Mack Trucks took the wraps off its MD Electric Class 6/7 truck this week as it prepares to begin production in the fourth quarter. It’s also bringing to life a new Truck-as-a-Service subscription model for the vehicle.
The truck maker has been showcasing the medium-duty truck’s capabilities to trade press, dealers and customers this week in Sonoma, Calif., against the backdrop of Sonoma Raceway’s sweeping turns and stomach-churning elevation changes.
The first production run of the MD Electric is already spoken for, Mack officials say, with strong demand for an electric truck that serves applications in which electrification makes sense today. George Fotopoulos, vice-president of Mack’s e-mobility business unit, noted half of Classes 6/7 trucks travel less than 125 miles (216 km) today, and 80% stay below 250 miles (400 km).
This means that 80% of that market can switch to the MD Electric today and get its daily work done on a single charge.
“This is the population we are going for in regard to the capability of this vehicle,” Fotopoulos said.
Covers 80% of applications
In order for the electric MD to be successful, it must be able to do the same job as its diesel counterpart, and this is true for 80% of all applications the truck covers, Fotopoulos said. “This truck has 1:1 capability. You don’t need three to four trucks to do the job [of one diesel].”
The Class 6 version can carry 150 kWh of electric capacity from two batteries, while the larger Class 7 can produce 240 kWh with three batteries. For a quick and dirty, back-of-the-napkin range calculation, subtract 10 from those figures, meaning the Class 6 with two batteries will travel about 140 miles (224 km) while the Class 7 with three batteries will boast a range of about 230 miles (368 km).
The Class 7 chassis with 240 kWh battery capacity weighs in at 13,600 lb. (sans body), about 3,000 lb. more than a diesel. The truck is fitted with conventional Meritor axles with 5.57 ratio to provide a top-end speed of about 70 mph (112 km/h). The truck puts out about 260 hp and 1,850 lb.-ft. of torque.
The lithium-ion batteries have a nickel manganese cobalt (NMC) chemistry composition and are air- and software-cooled, requiring no liquid for thermal management. The batteries have been packaged inside the frame rails, which simplifies body upfitting and also improves handling, Fotopoulos told me during a lap of Sonoma Raceway, since the battery weight is concentrated toward the center of the chassis.
Available by subscription
Mack is backing the MD Electric with a five- or six-year Ultra Service Contract designed to cover all the preventive maintenance the truck will require over the covered period. It is also getting creative in how it is financing the truck, rolling out its Mack ElectriFi subscription service.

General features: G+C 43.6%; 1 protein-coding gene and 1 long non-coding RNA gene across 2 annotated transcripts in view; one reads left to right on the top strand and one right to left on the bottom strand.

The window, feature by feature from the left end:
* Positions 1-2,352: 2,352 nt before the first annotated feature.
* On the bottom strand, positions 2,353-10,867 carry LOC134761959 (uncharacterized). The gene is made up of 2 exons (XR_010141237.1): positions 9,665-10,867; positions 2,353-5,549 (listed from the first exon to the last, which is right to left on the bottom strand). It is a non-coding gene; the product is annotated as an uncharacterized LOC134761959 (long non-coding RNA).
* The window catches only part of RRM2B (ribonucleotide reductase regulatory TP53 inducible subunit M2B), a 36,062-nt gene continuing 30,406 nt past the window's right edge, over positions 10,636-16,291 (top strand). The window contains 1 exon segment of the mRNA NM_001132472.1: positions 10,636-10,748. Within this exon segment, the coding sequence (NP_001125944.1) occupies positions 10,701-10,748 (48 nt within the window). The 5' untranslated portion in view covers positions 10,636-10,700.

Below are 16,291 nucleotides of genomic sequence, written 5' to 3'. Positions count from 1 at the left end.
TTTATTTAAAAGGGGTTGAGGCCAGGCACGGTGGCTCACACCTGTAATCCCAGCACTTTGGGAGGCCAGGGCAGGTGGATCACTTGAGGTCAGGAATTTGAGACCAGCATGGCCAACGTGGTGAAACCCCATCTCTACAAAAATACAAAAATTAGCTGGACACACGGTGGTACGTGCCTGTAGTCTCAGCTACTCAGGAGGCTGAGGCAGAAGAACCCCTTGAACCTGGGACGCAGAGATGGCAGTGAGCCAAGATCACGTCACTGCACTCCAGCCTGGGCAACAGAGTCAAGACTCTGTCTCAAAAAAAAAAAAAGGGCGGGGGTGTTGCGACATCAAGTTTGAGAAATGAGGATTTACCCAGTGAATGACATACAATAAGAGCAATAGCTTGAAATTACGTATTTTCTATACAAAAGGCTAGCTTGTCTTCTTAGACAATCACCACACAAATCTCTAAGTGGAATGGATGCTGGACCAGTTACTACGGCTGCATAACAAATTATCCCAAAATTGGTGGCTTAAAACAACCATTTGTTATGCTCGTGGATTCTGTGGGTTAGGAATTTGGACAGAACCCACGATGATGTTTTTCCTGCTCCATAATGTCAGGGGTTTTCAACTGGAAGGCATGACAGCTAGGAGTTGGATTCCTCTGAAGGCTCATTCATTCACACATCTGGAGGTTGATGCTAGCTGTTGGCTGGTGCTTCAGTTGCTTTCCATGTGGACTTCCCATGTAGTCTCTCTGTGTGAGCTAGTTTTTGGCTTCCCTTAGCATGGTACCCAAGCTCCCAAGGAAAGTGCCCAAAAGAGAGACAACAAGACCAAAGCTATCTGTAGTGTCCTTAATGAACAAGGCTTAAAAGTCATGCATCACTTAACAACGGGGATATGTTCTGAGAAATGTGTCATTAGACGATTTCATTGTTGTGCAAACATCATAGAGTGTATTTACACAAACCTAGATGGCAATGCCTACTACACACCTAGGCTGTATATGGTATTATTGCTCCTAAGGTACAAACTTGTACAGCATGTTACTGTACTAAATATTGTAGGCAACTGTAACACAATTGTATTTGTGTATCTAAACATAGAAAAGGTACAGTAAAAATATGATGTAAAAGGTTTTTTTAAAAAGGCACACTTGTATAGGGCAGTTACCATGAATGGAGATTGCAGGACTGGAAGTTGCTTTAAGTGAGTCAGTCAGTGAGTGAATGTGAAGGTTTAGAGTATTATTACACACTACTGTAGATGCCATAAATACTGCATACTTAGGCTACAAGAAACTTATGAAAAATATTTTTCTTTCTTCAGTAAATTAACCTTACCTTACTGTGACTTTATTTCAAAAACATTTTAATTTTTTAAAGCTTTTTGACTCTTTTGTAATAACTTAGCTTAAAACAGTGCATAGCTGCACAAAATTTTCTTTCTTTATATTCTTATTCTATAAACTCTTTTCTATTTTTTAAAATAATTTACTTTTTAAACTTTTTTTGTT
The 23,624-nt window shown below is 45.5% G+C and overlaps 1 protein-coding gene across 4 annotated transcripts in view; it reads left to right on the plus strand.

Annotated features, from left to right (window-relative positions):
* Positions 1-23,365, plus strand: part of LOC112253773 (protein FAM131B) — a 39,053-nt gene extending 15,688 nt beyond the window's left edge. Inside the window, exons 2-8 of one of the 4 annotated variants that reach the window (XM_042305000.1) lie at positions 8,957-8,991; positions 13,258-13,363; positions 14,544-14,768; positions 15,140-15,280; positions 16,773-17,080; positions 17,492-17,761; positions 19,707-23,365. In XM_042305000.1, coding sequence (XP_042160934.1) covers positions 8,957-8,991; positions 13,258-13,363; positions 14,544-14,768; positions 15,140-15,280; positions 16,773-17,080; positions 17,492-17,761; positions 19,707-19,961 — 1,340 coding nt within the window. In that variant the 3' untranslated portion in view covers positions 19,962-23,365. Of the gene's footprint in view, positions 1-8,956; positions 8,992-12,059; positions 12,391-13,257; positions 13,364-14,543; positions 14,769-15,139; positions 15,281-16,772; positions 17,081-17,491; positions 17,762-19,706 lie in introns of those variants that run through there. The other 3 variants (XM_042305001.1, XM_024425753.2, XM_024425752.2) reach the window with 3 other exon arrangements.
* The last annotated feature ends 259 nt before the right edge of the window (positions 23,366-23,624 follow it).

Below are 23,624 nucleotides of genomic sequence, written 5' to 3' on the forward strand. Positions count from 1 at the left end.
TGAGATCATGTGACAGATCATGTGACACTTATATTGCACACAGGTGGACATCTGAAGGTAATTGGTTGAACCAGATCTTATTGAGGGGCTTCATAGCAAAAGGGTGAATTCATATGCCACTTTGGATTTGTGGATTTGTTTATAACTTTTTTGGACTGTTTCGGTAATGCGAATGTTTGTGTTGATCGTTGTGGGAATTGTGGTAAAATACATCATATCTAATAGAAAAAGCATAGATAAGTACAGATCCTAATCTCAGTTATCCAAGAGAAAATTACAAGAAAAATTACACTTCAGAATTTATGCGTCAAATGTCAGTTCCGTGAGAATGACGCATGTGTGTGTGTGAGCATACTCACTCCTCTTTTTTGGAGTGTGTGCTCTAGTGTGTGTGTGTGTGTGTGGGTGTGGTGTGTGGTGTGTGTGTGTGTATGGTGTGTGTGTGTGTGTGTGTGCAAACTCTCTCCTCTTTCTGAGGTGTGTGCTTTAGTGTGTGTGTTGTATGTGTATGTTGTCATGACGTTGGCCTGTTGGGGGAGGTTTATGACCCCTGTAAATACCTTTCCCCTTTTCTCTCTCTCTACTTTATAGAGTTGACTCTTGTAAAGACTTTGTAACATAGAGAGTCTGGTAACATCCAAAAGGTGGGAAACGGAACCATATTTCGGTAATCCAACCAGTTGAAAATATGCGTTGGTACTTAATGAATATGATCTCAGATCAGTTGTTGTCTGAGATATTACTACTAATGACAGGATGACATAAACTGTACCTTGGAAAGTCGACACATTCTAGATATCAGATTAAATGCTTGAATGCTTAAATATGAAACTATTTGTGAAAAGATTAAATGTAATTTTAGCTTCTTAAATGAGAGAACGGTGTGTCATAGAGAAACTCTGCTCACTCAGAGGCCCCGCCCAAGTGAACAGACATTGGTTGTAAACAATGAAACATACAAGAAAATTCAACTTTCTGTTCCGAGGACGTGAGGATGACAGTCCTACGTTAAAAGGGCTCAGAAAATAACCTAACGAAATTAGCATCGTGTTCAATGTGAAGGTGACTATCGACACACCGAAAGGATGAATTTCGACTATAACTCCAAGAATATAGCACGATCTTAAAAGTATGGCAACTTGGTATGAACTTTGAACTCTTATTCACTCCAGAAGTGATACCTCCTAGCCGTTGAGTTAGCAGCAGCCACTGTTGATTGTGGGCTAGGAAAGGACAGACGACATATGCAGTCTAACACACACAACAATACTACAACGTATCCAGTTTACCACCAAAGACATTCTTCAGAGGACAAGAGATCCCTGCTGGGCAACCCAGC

“It’s an all-inclusive, usage-based model,” explained Fotopoulos. “You don’t pay for the vehicle, you pay for how much you use the vehicle at a set cost per mile.”
The subscription covers use of the body and chassis, complete maintenance over the life of the subscription, and even insurance against physical damage (not liability). The subscription comes with an AC wallbox charger with an optional DC fast-charger. Customers must meet certain distance requirements, beginning at 1,700 miles (2,720 km) a month. Pricing is structured so that the monthly fees decrease as usage increases.
For seasonal applications, for example, the customer would pay a lower fee per mile of use during its busiest months. Contract terms extend from three to six years.
“Mack and Mack Financial Services have given customers several optimized financing options that will help support their businesses,” Fotopoulos said in a related release. “ElectriFi Subscription, the other financing options and the Mack Ultra Service Contract were designed to help remove any hesitancy about financing, service and support that customers might experience as they electrify their fleets.”
ElectriFi is available in the U.S. market immediately and plans to bring it to Canada are underway, with no set timeline.
The Mack MD Electric is likely to primarily be spec’d with a box truck for local deliveries, but small dump bodies, flatbeds, and tanker applications are all possible fits. Fotopoulos said it’s an exciting time to be launching the new model, as the total cost of ownership (TCO) equation is aligning in these medium-duty applications.
Even with certain variables (such as high interest rates and higher insurance costs given the greater value of an electric truck compared to a diesel) taken into consideration, at 30,000 miles (48,000 km) a year, Fotopoulos said cost parity can be achieved by year three assuming a 12 cent kWh cost for electricity against US$4/gallon for diesel.
“TCO does come to life with our product,” Fotopoulos assured.
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